This article reviews research on forests in Central America under the lens of common pool resources literature. It briefly presents research in the region and highlights some limitations of the majority of common property scholarship. The article draws on three case studies in Guatemala and Nicaragua that were part of a study on forest tenure reforms in 2006–2009 to demonstrate the need to expand beyond the traditional questions and methods of common property research. It argues that greater attention must be given to the dynamic, historical processes that produce boundaries and institutions, rather than accepting these as givens.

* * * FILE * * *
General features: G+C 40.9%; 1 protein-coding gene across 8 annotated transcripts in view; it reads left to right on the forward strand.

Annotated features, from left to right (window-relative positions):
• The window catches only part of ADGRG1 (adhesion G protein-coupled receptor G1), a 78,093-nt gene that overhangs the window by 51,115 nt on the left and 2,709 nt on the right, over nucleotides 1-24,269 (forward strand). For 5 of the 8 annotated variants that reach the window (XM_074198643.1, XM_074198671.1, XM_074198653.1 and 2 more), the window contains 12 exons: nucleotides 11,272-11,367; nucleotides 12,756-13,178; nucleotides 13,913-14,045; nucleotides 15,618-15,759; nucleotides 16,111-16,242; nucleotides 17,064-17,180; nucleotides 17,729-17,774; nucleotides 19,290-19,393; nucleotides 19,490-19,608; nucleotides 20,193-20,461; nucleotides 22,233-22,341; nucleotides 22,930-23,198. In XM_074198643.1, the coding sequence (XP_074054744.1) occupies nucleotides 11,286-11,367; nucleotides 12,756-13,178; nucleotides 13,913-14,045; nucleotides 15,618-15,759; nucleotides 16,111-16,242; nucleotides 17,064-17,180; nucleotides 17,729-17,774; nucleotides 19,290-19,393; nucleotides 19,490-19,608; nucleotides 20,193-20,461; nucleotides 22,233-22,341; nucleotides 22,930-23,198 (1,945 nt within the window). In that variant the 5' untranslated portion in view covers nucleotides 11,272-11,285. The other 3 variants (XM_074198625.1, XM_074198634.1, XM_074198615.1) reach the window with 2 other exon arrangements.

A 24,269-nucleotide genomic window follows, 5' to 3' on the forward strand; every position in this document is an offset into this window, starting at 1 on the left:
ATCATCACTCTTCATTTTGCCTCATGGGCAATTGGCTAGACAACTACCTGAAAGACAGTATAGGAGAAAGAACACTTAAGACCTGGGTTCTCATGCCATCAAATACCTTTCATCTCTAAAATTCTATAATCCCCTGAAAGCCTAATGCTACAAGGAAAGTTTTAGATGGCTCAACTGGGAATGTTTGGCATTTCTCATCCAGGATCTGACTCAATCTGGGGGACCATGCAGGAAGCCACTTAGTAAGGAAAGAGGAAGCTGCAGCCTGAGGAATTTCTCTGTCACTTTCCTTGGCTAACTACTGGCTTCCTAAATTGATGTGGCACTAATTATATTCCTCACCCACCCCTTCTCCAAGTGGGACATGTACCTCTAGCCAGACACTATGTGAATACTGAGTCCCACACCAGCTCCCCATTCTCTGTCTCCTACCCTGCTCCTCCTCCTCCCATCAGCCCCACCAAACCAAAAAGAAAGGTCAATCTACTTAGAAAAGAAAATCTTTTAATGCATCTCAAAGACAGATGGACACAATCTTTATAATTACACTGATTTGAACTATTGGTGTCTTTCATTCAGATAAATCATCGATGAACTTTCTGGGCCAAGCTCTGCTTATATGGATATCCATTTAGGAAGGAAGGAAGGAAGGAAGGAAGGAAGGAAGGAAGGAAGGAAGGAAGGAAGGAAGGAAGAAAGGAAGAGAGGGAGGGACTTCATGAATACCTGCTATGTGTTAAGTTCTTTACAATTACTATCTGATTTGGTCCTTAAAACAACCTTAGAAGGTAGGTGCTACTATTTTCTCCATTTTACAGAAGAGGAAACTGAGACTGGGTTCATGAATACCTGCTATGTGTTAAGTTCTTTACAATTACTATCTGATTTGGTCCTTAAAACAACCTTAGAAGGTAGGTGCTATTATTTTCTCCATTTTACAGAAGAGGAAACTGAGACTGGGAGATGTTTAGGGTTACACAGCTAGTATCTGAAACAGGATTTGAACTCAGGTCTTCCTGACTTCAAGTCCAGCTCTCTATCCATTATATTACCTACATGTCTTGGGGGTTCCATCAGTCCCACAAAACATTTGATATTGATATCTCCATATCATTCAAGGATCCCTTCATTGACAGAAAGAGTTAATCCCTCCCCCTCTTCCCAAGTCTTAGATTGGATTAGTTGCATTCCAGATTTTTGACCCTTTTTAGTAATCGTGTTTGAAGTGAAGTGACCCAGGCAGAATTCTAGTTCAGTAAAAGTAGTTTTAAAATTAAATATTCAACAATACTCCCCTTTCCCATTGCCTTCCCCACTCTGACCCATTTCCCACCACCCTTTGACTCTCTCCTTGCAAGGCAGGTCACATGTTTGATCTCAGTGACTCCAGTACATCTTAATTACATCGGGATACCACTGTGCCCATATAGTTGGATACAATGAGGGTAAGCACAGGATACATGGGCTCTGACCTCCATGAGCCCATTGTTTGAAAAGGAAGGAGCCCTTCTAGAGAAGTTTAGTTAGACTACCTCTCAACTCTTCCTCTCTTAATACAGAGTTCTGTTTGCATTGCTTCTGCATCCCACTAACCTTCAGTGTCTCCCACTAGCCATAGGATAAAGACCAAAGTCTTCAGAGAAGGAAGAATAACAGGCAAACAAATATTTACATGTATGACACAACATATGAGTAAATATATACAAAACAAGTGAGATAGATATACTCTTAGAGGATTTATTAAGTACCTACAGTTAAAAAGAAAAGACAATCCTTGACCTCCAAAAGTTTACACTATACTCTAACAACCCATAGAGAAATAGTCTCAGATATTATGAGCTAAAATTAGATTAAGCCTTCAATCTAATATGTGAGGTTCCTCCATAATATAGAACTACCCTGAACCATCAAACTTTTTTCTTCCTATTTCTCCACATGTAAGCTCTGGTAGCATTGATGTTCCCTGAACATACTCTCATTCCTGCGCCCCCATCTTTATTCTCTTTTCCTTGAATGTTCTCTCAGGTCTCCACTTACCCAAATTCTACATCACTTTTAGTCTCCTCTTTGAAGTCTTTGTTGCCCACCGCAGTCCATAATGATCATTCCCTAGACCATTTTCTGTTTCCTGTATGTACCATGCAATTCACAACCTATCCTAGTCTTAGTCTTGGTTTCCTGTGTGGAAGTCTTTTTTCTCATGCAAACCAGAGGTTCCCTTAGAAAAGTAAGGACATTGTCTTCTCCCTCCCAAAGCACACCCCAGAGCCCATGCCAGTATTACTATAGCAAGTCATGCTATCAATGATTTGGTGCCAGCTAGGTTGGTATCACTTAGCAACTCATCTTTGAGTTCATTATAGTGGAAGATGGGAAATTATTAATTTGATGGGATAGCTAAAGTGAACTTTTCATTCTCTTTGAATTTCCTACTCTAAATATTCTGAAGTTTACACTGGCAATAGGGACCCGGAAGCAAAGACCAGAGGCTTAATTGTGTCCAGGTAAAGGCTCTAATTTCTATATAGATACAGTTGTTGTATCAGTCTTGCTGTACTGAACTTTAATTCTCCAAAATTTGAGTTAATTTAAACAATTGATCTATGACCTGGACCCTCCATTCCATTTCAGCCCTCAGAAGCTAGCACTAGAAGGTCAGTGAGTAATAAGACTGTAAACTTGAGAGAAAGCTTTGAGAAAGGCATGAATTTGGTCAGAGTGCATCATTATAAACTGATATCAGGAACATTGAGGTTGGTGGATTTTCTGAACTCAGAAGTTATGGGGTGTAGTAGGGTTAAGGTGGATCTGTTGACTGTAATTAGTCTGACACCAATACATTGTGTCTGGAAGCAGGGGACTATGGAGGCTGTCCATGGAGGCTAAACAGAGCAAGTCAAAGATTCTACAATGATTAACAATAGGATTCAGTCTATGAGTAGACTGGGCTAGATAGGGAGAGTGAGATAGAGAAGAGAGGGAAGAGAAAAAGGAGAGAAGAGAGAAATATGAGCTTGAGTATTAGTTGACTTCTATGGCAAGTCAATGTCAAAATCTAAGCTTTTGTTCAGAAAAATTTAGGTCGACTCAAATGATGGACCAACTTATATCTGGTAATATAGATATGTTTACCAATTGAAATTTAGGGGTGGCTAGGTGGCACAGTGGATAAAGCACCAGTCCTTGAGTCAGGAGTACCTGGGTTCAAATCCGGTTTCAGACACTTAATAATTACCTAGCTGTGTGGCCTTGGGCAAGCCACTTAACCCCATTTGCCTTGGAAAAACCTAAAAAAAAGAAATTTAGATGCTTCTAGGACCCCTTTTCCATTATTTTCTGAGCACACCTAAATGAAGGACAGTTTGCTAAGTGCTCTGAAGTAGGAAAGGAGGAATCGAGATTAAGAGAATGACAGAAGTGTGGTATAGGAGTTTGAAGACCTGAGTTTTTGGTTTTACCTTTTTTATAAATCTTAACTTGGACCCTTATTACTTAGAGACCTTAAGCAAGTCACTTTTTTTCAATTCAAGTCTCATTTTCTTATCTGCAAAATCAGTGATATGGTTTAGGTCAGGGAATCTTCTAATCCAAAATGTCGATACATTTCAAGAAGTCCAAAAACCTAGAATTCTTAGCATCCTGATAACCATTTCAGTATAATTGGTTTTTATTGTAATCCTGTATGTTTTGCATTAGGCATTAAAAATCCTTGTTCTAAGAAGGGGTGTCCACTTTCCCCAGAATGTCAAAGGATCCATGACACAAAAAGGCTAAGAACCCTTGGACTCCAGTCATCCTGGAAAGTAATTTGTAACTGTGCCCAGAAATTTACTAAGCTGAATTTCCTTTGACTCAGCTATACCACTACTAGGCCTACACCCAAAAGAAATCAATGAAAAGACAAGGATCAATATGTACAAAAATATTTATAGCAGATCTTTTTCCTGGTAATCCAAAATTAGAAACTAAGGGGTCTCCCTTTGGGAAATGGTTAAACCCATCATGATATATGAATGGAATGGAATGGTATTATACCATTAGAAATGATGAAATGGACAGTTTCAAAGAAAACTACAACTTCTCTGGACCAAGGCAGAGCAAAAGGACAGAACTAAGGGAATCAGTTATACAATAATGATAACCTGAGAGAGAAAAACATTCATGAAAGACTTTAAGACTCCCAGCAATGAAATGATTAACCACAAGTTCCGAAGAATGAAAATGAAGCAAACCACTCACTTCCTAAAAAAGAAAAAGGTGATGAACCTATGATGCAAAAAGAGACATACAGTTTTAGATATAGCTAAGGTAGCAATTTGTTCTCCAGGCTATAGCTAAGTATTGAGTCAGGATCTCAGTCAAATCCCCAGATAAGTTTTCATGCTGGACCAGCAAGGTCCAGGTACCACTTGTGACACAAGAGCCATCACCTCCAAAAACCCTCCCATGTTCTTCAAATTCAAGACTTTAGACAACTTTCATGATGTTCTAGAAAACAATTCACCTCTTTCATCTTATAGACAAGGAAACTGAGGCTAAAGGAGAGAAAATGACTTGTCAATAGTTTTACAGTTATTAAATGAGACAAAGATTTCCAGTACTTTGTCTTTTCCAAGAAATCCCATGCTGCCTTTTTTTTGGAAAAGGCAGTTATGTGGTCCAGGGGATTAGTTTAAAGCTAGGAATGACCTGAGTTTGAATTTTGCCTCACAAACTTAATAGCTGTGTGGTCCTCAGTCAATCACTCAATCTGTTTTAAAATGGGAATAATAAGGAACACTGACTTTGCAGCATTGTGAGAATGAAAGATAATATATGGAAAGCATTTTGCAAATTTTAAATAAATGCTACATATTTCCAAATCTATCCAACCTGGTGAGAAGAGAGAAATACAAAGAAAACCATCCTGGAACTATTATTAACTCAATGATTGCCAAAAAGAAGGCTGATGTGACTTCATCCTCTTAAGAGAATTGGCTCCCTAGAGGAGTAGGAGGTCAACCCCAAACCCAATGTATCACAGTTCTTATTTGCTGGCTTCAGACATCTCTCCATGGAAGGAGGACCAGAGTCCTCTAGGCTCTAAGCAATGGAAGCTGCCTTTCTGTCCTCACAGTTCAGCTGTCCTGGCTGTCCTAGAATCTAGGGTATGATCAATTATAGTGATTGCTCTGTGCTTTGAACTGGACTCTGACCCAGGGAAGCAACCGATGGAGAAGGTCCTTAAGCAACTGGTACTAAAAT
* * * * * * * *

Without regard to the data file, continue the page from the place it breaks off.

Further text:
This article is part of a special issue of the Journal of Latin American Geography on the Latin American Commons. For the full issue, see
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Journal of Latin American Geography 12(1): 87-110